I definitely have an attachment to it. It’s not my shoe. Shane [O’Neill] worked on it with me as well. I was really psyched to be in that process. Just to learn about it. As a skater you’re always trying to get better and better at skating, and I wanted to move that into getting better at designing stuff.

Was it your first time being part of the product design process?

I did a little bit with the One Shot as well. With the Free I was in there a lot more though.

Did you do wear-test the One Shot as well?

I did a couple wear tests and they had us come in to show us whatever. With the Free I was there from the first sample. They had made it in my size and told me what they wanted to do. I’d never had that before – it was awesome. I’m an 8 ½. Sample size is a 9. When they brought me that 8 ½ it was like they really wanted me.

A few months ago I was talking to Janoski and he made an interesting point on shoes being what people really pay attention to these days. Do you think that there’s truth to that statement?

Sure, there’s definitely truth to that statement. But I think that everything is important in its own way. Boards are always important – I love Girl Skateboards. But your shoes are definitely a huge part. It’s like a tool. A good shoe makes a lot of difference. I wear Nike SBs every day, with or without skating, so I think that’s a huge part of your life as a shoe sponsor.

Do you remember the first SBs you used?

When I got on the team. I was just really hyped to skate Janoskis. At the time they were the shoe. They’re still a really popular shoe. I would always see it and be really jealous of people skating it, and I was really psyched to get my hands on those. Then I skated Team Editions. That was my first introduction to Nike. I saw them, and I wanted to test them out. Other people skated them for years, and I wanted my turn with them.

Do you think a signature shoe is in the future for you with the SB?

I’m just trying to learn about the process and grow as a skater. We’ll see. I’m excited for the future. Nike’s been amazing to me – with or without a shoe. I can’t really complain.

Recently, skating has become a force in fashion. Influential shops like Dover Street Market started carrying Palace and Supreme. What do you think of this implementation of skateboarding within fashion?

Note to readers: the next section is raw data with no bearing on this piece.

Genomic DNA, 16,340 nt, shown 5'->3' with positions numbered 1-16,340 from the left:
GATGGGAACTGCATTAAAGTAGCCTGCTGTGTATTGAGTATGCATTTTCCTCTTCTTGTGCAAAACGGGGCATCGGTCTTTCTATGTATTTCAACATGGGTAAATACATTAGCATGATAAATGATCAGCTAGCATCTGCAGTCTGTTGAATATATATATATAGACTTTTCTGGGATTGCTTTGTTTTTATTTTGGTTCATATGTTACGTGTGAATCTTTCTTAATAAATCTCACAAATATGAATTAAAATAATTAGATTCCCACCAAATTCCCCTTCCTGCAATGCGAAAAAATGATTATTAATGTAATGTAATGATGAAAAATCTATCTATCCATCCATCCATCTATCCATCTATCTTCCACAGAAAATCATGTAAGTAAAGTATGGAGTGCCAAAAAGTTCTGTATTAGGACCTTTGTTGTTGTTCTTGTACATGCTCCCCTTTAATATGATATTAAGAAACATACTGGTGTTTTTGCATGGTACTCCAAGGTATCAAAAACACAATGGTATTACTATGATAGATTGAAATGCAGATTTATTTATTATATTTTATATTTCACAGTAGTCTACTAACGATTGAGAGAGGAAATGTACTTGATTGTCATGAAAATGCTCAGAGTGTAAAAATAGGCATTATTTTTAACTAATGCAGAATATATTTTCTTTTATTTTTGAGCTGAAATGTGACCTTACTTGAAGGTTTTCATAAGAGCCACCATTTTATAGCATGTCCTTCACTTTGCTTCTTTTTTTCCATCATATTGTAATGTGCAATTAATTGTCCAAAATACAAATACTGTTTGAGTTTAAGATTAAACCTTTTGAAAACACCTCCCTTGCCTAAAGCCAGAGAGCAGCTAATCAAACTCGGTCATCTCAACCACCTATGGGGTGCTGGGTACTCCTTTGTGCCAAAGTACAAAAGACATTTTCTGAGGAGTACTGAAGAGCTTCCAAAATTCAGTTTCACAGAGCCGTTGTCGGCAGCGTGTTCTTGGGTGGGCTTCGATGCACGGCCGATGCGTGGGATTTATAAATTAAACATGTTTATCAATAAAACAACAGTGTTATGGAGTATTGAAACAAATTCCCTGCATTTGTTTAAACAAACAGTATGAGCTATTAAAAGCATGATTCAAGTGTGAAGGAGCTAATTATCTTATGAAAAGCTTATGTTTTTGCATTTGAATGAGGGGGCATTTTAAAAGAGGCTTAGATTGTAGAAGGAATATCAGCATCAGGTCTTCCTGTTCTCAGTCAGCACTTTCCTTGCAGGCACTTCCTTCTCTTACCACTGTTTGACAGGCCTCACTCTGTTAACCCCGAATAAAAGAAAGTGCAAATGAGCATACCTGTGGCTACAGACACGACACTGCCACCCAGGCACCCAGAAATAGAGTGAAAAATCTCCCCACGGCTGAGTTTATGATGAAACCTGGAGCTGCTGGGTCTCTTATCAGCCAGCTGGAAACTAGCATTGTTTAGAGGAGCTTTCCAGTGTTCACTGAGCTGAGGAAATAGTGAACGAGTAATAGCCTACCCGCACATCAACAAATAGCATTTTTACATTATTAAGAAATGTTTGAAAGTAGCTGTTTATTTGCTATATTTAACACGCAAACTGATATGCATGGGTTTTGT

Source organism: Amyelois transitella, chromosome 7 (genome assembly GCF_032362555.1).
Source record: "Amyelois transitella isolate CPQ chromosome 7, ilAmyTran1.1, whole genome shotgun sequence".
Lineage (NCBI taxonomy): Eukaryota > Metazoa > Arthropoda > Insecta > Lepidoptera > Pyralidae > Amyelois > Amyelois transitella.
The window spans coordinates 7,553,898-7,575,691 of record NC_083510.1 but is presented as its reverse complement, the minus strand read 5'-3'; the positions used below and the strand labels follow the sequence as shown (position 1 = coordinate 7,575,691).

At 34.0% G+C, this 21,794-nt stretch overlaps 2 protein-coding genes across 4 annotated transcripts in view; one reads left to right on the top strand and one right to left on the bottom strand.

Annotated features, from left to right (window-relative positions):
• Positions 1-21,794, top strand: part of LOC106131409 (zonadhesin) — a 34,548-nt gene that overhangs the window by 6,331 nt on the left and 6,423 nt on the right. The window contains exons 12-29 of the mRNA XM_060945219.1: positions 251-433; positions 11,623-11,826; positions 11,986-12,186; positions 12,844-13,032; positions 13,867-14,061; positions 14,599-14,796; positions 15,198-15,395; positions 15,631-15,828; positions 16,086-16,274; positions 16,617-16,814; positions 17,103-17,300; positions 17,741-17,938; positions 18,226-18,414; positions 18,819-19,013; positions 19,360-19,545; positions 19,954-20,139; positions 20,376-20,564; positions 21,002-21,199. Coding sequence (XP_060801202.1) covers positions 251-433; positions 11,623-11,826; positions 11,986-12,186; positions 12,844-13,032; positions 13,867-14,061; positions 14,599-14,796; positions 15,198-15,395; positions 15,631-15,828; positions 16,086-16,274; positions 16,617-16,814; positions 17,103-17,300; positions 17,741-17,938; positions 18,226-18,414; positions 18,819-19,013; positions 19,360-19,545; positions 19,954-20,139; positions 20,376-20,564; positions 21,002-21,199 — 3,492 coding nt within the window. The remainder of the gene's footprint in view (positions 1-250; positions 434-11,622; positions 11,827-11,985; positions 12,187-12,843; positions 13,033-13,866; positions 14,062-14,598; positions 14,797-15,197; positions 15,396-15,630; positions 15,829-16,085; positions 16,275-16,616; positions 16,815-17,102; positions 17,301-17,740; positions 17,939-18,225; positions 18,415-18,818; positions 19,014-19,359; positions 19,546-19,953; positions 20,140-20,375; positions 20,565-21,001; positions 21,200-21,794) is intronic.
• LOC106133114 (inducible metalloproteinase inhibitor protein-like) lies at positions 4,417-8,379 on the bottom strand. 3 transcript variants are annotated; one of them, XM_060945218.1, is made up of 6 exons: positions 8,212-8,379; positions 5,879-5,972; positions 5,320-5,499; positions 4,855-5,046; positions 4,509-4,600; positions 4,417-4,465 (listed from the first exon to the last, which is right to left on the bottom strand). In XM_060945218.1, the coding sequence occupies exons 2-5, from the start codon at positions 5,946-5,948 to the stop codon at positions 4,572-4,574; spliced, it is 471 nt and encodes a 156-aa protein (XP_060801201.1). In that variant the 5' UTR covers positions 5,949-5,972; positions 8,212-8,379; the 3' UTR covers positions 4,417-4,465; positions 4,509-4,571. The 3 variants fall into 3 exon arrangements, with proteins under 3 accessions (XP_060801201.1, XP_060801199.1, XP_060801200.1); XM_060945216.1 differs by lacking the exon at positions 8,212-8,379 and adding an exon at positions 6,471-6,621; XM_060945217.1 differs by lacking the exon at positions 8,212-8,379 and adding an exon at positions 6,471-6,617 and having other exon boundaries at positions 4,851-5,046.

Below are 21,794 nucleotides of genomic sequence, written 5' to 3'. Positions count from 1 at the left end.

I think it’s pretty natural. It’s weird to see it happen because skaters were not the most popular at one point. It went from not being popular to hugely popular. You know, streetwear brands like Diamond are huge. I think it’s cool but it’s weird because it’s what I’ve always been wearing. I’ve always been a skater. Nothing changes for me because Supreme is in these stores. But I do think that it’s cool for those brands.

You’re also an ambassador for Saint Archer Brewery. Are you into beer as well?

It’s funny: Paul Rodriguez, Mikey Taylor, and this guy Josh Landan actually had an idea to start a beer company. I don’t know how it came about or where the idea came from but I’m good friends with those guys. They wanted to do this, and of course I wanted to get in on it. So I invested in it early and I’m an ambassador for it. It was a cool thing to do with my friends. What’s cooler than a beer company? So we did it. A bunch of other people got on board – Shane O’Neill, Slash, Omar Salazar.

The guitarist Slash?

(laughs) No, Brian Hansen. Skateboarding Slash! There are like fifteen skaters, fifteen surfers, a couple of snowboarders. It’s a cool action sports beer company.

And you guys are based in San Diego?

Yeah. It’s kind of the Mecca for craft brews. It’s funny, someone asked me which was better: German beer or Saint Archers. Well, Saint Archer’s been around since 2013 and German beer has been around for a few hundred years…

I’d agree German beer is consistently great but U.S. craft beer culture is on a roll.

Yeah, we love it. Hopefully we can make it to Germany in a couple of years. Do a little pop-up bar. I’ve seen what happens at some of the bars here late at night and I’m not sure that’s such a good idea now. (laughs)

Pick up a pair of the Nike SB Free straight from Nike.com.

  • Photography: Chris Danforth for Highsnobiety.com